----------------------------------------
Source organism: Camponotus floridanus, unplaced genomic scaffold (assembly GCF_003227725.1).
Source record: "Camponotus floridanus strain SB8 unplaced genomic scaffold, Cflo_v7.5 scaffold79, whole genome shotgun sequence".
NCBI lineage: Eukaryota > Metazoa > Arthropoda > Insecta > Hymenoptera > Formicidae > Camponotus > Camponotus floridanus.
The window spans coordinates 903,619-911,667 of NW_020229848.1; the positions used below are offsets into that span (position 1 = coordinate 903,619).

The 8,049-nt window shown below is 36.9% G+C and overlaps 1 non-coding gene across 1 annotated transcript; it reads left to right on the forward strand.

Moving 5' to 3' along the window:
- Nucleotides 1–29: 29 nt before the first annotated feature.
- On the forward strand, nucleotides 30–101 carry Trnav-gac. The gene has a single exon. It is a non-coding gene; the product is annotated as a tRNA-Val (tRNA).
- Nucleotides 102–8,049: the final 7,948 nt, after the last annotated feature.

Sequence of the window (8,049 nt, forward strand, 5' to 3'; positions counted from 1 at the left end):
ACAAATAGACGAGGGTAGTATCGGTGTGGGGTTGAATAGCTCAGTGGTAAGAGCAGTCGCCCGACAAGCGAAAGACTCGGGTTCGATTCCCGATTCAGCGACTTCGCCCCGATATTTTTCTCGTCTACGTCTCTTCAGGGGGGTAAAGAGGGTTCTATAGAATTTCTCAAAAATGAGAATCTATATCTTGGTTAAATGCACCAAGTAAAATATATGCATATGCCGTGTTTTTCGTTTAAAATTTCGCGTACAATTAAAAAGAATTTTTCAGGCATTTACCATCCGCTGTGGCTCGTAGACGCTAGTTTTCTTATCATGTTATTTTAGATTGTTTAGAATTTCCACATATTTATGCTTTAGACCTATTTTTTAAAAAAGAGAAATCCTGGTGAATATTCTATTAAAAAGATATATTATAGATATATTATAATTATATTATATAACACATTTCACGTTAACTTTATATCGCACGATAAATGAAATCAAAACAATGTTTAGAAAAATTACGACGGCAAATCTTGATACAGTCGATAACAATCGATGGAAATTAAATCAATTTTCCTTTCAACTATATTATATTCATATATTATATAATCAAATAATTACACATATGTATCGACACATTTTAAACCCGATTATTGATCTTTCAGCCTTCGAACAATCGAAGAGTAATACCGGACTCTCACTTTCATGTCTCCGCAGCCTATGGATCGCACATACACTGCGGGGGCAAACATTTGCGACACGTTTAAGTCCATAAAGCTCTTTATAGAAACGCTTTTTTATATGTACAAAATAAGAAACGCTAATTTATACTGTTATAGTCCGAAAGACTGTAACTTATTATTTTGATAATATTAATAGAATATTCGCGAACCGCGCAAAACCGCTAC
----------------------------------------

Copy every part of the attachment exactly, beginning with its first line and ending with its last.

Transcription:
Source organism: Camponotus floridanus, unplaced genomic scaffold (assembly GCF_003227725.1).
Source record: "Camponotus floridanus strain SB8 unplaced genomic scaffold, Cflo_v7.5 scaffold79, whole genome shotgun sequence".
NCBI lineage: Eukaryota > Metazoa > Arthropoda > Insecta > Hymenoptera > Formicidae > Camponotus > Camponotus floridanus.
The window spans coordinates 903,619-911,667 of NW_020229848.1; the positions used below are offsets into that span (position 1 = coordinate 903,619).

The 8,049-nt window shown below is 36.9% G+C and overlaps 1 non-coding gene across 1 annotated transcript; it reads left to right on the forward strand.

Moving 5' to 3' along the window:
- Nucleotides 1–29: 29 nt before the first annotated feature.
- On the forward strand, nucleotides 30–101 carry Trnav-gac. The gene has a single exon. It is a non-coding gene; the product is annotated as a tRNA-Val (tRNA).
- Nucleotides 102–8,049: the final 7,948 nt, after the last annotated feature.

Sequence of the window (8,049 nt, forward strand, 5' to 3'; positions counted from 1 at the left end):
ACAAATAGACGAGGGTAGTATCGGTGTGGGGTTGAATAGCTCAGTGGTAAGAGCAGTCGCCCGACAAGCGAAAGACTCGGGTTCGATTCCCGATTCAGCGACTTCGCCCCGATATTTTTCTCGTCTACGTCTCTTCAGGGGGGTAAAGAGGGTTCTATAGAATTTCTCAAAAATGAGAATCTATATCTTGGTTAAATGCACCAAGTAAAATATATGCATATGCCGTGTTTTTCGTTTAAAATTTCGCGTACAATTAAAAAGAATTTTTCAGGCATTTACCATCCGCTGTGGCTCGTAGACGCTAGTTTTCTTATCATGTTATTTTAGATTGTTTAGAATTTCCACATATTTATGCTTTAGACCTATTTTTTAAAAAAGAGAAATCCTGGTGAATATTCTATTAAAAAGATATATTATAGATATATTATAATTATATTATATAACACATTTCACGTTAACTTTATATCGCACGATAAATGAAATCAAAACAATGTTTAGAAAAATTACGACGGCAAATCTTGATACAGTCGATAACAATCGATGGAAATTAAATCAATTTTCCTTTCAACTATATTATATTCATATATTATATAATCAAATAATTACACATATGTATCGACACATTTTAAACCCGATTATTGATCTTTCAGCCTTCGAACAATCGAAGAGTAATACCGGACTCTCACTTTCATGTCTCCGCAGCCTATGGATCGCACATACACTGCGGGGGCAAACATTTGCGACACGTTTAAGTCCATAAAGCTCTTTATAGAAACGCTTTTTTATATGTACAAAATAAGAAACGCTAATTTATACTGTTATAGTCCGAAAGACTGTAACTTATTATTTTGATAATATTAATAGAATATTCGCGAACCGCGCAAAACCGCTAC